Le Perréon - 46° 03' 43" N 04° 36' 07" E

With kids around, the passing of time is much more obvious.  

A week ago, we landed in Bischoffsheim at the home of with our friend, Florence, and her not-so-little-anymore kids, Thibaud and Lou.  Thibaud is a year away from finishing his studies at a communications and media college, and Lou is in her tenth year of Lyceé.  They've both transformed greatly from the original waist-high French waifs that Sean met on his first visit in 2015.

While we are alllllll the way over in France looking at boats, we thought Florence would enjoy a visit from us.  When we come, we don't come for the weekend - we are planning to be here at least a month.  As we were with them for such a long time, we encouraged them to do as they normally do, and we would see them between work, school, scheduled activities and time with friends.  The Theron-Bouvier family decided to treat us as part of the mob and we were to be included in all their extracurricular fun.  They had planned a get-together in the Beaujolais region with old friends from Florence's home town.  We were invited, so of course we came along.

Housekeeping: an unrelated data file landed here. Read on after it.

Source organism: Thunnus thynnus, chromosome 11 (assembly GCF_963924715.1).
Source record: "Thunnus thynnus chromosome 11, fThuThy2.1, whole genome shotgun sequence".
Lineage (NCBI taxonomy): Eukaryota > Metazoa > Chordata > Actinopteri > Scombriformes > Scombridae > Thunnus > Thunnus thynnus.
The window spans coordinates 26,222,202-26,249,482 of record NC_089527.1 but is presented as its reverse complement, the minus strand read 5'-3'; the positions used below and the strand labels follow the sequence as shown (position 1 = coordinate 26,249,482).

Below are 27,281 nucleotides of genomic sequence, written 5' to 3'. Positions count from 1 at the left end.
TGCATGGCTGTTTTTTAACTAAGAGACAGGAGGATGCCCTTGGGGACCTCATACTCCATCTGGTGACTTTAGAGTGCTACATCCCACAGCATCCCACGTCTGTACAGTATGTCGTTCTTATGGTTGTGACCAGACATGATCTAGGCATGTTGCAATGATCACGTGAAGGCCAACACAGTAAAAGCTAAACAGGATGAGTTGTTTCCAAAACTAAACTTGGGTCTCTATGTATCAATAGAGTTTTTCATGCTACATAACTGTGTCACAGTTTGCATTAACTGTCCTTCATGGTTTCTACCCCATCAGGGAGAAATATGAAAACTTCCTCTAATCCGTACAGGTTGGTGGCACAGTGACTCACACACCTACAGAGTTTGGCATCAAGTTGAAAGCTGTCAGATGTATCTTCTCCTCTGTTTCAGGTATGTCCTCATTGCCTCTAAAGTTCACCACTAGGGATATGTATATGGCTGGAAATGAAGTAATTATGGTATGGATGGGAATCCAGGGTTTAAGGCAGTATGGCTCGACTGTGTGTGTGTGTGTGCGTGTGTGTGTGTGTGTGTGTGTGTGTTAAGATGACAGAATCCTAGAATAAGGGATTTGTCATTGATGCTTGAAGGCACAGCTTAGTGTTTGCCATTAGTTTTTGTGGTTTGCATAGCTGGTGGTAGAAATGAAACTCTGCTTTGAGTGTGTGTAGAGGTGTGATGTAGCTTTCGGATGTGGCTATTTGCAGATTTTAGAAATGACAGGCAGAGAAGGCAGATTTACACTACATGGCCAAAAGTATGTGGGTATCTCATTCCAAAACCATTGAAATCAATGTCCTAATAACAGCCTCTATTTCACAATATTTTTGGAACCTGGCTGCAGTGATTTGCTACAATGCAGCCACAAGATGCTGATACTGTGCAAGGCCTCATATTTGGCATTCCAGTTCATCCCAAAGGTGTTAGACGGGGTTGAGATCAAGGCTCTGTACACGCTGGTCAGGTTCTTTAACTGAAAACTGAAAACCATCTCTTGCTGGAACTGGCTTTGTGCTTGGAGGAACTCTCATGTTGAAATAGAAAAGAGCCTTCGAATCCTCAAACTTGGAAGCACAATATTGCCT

The model is called "Saxo", which means "cavernous".

When Florence's red Megane station wagon succumbed to fatal engine trouble a few years ago, an uncle offered to sell his car to her.  As it was just Florence, tiny little Lou and a-bit-bigger Thibaud (who was away at school and no longer in need of daily rides), she pronounced the 2001 Citroen Saxo a perfect car for her.  A small diesel engine meant reliability and good fuel economy, and a small wheelbase would be handy on the narrow roads and small spaces of the region where she drove.  Little did she realize at the time that in a few years she would be loading her family, bedding, food for the weekend, two old friends with long legs, her VERY TALL teenagers and enough wine to see us through a long Easter weekend into this wee workhorse for a six-hour drive to Vaux-en-Beaujolais.

Room to spare!

A six hour drive from Bischoffsheim took us as far as Lyon, where we took the afternoon to look around (Sean had never been).  We sent a few hours tromping through the old city and across to La Basilique Notre Dame de Fourviére.